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Author Topic: The Evolution of the Arlington Expressway  (Read 6048 times)

thelakelander

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Re: The Evolution of the Arlington Expressway
« Reply #45 on: February 03, 2013, 03:03:37 PM »
Here is a blurb from a story about IKEA and Jacksonville that was published last summer:

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The South Florida Business Journal’s report that IKEA USA will build a second store in the Miami area — 40 miles from an existing store — begged the question: When will the Swedish home goods mega-retailer open a Jacksonville store?

For Swedish meatball and lingonberry enthusiasts, the answer is unfortunate: Not any time soon.
Joseph Roth, a spokesman for IKEA USA, said he noticed posts on Facebook asking “What about Jacksonville?” when the Miami plans were announced.

“Basically it comes down to population size, and you tend to need approx 2 million people within a 40 to 60-mile radius or trade area,” Roth said. “And you guys aren’t there yet.”

That’s the biggest deciding factor in the store’s expansion plans.

“If you don’t have population size, you don’t really get to the second point,” he said. “It’s basically our stores are so large, they’re very expensive to build and need lots of customers to support them.”

There will now be four IKEA stores between Orlando and Miami: IKEA Orlando, IKEA Tampa, IKEA Sunrise, which is north of Miami, and the new IKEA Miami, to be built in Sweetwater.

“We get inquiries from developers and brokers all the time from Jacksonville, and they say, ‘What can we do?’” Roth said. “Well, double your population. It’s nothing personal. We recognize we have many customers up there, but not enough to support a large IKEA store.”

http://www.bizjournals.com/jacksonville/blog/2012/08/when-will-ikea-come-to-jacksonville.html

From the horse's mouth.  There's nothing the DIA can do to change the fact that the market is too small for this particular retailer.  However, this isn't something the DIA should be overly concerned about, IMO. Just make sure the urban core's environment is business friendly and market rate opportunities will present themselves.
« Last Edit: February 03, 2013, 03:05:25 PM by thelakelander »

Ocklawaha

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Re: The Evolution of the Arlington Expressway
« Reply #46 on: February 03, 2013, 07:13:56 PM »
A neighborhood no doubt, a neighborhood that has lost guidance, direction and life.  I don't consider offering some unique proposals and incentives as bribes to fool anyone into anything.  They are savvy enough to read the demographics for themselves, you stated a 60 mile radius and I said if that is true we are within that window. All I'm suggesting is that we get out of the box every other downtown in the country is in, the status quo obviously hasn't worked in a downtown since about 1960.  Go to them with a plan, a real plan, explain how the pieces could fit together for everyones mutual benefit, strength in numbers. Invite Simon and the other operators out there to come in and treat this downtown segment (yet to be identified) as a property. Tell them this is the chance to make a new town center out of a real "TOWN CENTER". I just don't see why this is bad or why we should stand in line with every Pittsburgh, Tampa and Memphis that comes down the pike - We should stand out!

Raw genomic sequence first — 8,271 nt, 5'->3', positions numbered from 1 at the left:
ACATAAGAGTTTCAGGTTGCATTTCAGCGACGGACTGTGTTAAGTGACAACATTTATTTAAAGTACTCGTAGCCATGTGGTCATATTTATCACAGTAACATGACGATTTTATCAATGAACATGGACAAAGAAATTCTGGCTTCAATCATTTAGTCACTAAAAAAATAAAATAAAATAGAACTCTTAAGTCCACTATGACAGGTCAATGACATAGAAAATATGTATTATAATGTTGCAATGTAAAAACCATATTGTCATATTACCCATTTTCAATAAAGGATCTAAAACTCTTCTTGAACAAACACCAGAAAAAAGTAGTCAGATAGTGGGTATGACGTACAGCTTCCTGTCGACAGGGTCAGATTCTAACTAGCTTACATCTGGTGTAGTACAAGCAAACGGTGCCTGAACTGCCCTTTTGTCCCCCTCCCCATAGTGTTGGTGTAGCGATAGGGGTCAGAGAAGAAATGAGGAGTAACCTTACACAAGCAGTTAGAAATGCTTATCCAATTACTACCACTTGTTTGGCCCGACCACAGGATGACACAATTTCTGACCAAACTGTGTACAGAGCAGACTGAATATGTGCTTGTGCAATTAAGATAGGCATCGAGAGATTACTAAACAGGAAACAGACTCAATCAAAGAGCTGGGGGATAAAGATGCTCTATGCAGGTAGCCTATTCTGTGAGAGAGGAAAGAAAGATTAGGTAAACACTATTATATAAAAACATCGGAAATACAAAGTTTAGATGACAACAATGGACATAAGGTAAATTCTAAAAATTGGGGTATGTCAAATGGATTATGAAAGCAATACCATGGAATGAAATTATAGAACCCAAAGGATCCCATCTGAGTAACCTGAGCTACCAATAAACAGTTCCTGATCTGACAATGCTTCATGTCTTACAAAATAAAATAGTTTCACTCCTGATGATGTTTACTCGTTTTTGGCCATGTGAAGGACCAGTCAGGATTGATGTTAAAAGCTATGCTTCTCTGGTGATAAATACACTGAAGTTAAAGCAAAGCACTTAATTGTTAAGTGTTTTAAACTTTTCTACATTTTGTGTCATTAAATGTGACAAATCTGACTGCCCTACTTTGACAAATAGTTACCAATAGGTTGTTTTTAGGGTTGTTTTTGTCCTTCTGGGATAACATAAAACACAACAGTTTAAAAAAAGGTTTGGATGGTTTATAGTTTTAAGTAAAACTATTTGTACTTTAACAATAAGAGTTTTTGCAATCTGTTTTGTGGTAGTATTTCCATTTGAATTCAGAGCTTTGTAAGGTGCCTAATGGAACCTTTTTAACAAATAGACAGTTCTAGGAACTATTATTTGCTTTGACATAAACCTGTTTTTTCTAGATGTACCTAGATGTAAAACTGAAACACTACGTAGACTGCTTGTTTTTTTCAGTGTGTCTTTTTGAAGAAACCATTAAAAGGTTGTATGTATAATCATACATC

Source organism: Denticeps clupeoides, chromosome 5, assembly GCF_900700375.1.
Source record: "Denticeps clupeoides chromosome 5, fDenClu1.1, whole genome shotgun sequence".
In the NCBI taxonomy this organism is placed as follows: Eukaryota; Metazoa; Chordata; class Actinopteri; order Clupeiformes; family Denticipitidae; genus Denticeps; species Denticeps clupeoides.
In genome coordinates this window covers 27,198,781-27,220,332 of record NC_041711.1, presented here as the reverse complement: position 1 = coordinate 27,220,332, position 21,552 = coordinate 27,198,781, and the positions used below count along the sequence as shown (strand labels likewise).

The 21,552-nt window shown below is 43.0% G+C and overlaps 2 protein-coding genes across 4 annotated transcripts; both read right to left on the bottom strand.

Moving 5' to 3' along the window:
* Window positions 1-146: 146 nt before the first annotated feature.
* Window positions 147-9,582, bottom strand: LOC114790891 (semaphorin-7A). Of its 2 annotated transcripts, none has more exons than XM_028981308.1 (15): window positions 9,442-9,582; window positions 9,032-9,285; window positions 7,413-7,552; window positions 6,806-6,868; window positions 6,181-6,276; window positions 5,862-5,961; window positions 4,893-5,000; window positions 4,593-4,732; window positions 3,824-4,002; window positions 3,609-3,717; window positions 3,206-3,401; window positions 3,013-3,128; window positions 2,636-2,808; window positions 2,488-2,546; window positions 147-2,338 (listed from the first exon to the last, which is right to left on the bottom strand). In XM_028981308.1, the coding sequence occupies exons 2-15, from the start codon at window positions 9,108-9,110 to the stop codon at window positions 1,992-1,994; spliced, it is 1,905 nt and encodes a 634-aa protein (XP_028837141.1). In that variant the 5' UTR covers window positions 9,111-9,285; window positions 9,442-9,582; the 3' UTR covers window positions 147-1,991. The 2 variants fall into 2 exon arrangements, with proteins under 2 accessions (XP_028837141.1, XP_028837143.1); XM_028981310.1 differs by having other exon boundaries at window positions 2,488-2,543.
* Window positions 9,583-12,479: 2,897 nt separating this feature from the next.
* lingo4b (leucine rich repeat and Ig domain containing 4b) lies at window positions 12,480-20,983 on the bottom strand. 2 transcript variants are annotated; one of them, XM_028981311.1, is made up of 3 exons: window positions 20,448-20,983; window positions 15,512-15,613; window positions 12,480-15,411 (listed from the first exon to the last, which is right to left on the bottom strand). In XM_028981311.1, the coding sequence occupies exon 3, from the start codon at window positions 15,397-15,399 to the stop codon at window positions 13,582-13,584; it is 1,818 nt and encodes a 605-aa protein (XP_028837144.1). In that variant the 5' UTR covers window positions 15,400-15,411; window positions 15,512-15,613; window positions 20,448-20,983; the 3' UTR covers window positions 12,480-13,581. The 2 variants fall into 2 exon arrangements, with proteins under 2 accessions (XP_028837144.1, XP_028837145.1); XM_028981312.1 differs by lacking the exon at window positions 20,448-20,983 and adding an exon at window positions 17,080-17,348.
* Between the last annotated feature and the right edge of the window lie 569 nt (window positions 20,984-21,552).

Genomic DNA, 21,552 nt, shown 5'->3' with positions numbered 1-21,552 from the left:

thelakelander

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Re: The Evolution of the Arlington Expressway
« Reply #47 on: February 03, 2013, 08:39:10 PM »
You don't think this city hasn't invited the owners of SJTC to attempt to do something downtown?  Believe me, Ben Carter and Simon have already been contacted.  In the 1980s, it was Rouse.  The 1990s, we decided to take out LaVilla. In the 2000s, it was LandMar and the Shipyards. We see how all that turned out.  On the other hand, King Street has bloomed to life in the middle of a recession from several "little" local players who've been excluded out of the downtown game.

Downtown revitalization is one of the easiest problems to fix in Jacksonville, IMO. There is a national wide trend of people flocking back to urban cores all across the country.  It's where Echo Boomers (a generation that's larger than the Baby Boom population) want to be.

The only reason downtown has struggled to cash in is because of us.  We've torn down most of the existing building fabric that was suitable for urban pioneers.  We've implemented silly policies to where small business can barely even advertise themselves at street level and we've continued to approve projects that are deadly at street level (Parador garage for example).  Then instead of following the natural revitalization process, we continue to swing wildly for expensive one hit home run projects (Shipyards for example) instead of manufacturing points with bunts, singles, walks, stolen bases and doubles.

The main thing we need to stop is our continued actions that has limited market rate development from taking place. We've been the problem by continuing to enforce policy that makes the CBD hostile to business and pedestrians.  The answer to this problem isn't giving riverfront property and $20 million to Bass Pro or Target.  It's not even trying to recreate the wheel to be "different" from the Pittsburgh, Tampa, and Memphis. It's really as simple as making the decision to stop tripping over our own two feet. Set a plan but that plan should not have an entity with no development experience out front pre-determining private sector uses or preferring certain retailers/developers over another.  Setting you vision, development regulations, streamlining the permitting process, investing in public infrastructure, etc. is one thing.  But grabbing and reserving blocks for preferred  user whoever is another.